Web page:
Social Security Disability (SSD) is a government insurance program that workers contribute to in the form of withholding from every paycheck. If a worker should become disabled and unable to work, SSDI pays a monthly benefit for those who are approved. The challenge is that there is a lot of waiting involved with Social Security Disability benefits.
Luckily, there are a number of other benefits programs in Tennessee that may be available to you. We wanted to review some of those programs here.
Why does it take so long to get Disability benefits?
Unless a person is deathly ill and qualifies for the Compassionate Allowances program, you will be required to submit your application for SSD benefits and wait to hear if you have been approved. If you are approved, you may have to wait 90 days or more until you receive your first check. If your initial Social Security Disability application is denied , as is the case for more than 60% of applicants, you can begin the appeals process, which also involves long periods of waiting. More than one million people are waiting on a decision for a disability hearing request and the average time to process an appeal is 602 days – almost two years.
Did You Know?
While you are waiting to hear if your application was approved, or waiting for an appeal hearing, if you are too disabled to work, then you are likely facing financial hardship. The following is some general information about the resources that are available to Tennesseans who are disabled and waiting for their applications to be approved.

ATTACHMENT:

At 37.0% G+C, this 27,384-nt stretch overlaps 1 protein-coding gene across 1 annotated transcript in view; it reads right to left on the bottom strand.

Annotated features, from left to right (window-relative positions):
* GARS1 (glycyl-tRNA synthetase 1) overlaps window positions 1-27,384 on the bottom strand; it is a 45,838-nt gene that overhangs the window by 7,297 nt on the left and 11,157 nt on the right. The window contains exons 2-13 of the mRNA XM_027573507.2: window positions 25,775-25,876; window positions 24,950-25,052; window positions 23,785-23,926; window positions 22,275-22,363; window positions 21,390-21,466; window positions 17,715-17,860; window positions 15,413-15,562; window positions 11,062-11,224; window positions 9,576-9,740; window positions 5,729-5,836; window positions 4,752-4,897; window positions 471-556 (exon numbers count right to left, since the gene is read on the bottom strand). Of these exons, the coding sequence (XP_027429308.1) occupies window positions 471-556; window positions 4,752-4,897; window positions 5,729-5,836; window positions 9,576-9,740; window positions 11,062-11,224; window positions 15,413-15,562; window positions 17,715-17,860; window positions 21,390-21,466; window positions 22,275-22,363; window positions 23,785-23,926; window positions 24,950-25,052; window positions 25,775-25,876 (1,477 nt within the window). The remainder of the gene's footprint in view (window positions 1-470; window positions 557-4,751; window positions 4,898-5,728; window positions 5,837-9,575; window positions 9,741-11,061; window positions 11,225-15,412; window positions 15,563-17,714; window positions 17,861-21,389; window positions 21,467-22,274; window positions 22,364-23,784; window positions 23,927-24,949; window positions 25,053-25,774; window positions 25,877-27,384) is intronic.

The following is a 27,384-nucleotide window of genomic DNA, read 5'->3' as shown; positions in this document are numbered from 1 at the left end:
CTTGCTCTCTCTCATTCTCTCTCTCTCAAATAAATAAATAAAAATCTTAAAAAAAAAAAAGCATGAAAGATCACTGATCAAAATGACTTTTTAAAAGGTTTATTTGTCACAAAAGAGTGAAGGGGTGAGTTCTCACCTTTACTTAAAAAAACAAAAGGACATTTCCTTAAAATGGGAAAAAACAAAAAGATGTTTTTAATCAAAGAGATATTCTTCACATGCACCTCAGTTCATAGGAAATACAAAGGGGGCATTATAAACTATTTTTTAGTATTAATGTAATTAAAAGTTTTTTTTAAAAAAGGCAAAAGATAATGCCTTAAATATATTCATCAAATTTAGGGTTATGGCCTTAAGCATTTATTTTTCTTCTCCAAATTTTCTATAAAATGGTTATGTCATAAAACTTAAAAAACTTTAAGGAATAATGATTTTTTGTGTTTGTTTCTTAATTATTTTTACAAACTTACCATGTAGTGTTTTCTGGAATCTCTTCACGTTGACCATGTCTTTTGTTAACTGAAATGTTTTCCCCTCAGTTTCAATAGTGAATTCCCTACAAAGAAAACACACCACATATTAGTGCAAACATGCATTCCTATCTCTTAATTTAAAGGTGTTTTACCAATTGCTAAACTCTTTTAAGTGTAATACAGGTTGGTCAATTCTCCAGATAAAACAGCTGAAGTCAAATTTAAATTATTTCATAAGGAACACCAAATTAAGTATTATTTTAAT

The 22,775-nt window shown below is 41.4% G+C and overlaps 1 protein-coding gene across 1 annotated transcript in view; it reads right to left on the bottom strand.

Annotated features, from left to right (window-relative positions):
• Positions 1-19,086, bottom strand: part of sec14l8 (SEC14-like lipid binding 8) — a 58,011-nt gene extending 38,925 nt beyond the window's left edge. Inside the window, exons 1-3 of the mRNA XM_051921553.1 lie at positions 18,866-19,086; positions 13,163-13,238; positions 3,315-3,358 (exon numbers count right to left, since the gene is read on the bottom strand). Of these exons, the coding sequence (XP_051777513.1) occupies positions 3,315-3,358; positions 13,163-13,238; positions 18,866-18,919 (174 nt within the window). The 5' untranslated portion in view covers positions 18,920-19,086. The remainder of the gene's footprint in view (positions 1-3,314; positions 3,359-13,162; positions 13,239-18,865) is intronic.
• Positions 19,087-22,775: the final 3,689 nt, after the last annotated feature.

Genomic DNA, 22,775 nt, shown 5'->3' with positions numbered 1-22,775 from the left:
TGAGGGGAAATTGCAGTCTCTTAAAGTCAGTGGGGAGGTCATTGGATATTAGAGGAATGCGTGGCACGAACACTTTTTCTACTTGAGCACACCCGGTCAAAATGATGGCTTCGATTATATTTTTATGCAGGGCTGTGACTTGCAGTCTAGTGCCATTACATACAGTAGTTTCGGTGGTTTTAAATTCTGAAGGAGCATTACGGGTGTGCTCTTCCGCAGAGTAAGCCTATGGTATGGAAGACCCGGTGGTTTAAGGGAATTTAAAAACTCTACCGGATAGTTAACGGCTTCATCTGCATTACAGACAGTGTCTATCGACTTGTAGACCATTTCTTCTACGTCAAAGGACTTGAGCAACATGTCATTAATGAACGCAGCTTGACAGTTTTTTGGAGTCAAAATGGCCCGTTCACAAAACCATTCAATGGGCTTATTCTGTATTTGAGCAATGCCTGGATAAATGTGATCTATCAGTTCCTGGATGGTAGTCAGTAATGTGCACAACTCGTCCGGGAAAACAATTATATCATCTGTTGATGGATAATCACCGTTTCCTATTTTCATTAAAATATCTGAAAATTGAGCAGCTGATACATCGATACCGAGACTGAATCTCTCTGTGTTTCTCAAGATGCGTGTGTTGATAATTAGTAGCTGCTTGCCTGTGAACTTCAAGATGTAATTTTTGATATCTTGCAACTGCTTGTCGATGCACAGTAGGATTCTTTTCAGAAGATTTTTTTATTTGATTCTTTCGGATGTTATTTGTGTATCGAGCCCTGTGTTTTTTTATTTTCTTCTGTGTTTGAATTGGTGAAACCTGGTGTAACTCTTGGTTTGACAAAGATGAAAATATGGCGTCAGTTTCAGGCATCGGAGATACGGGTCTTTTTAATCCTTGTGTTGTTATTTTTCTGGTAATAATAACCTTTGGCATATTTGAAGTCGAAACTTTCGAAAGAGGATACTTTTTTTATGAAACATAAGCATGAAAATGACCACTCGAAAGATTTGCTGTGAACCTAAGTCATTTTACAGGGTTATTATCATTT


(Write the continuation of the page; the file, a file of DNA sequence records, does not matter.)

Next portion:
Tennessee assistance programs
The state of Tennessee has several programs which are overseen by the Division of Rehabilitation Services, which can be reached by calling 1-800-628-7818. These programs are designed to help disabled Tennesseans and their families. There are several state programs that offer government resources for those who are disabled and meet income requirements including:
- Families First (TANF)
- Adult Day Care and Protective Services
- Supplemental Nutrition Assistance Program (SNAP)
- Programs for the blind, deaf and visually impaired
- Financial help for utility bills and the Home Energy Assistance Program
Social Security retirement benefits
Those who have been receiving Social Security Disability benefits but have reached retirement age will see their benefits converted to Social Security retirement benefit. Depending on the individual’s earnings, they may be eligible to continue to receive SSI benefits along with their Social Security retirement benefits.
Veterans who are receiving VA disability benefits may also qualify for SSDI benefits at the same time. While these are both federal disability benefit programs, each one issues monthly benefits to claimants separately. Veterans’ benefits are paid according to a level of disability. For example, a veteran who is deemed 100% permanently and totally disabled (100% P&T) will receive higher monthly benefits than another veteran with a 50% disability rating.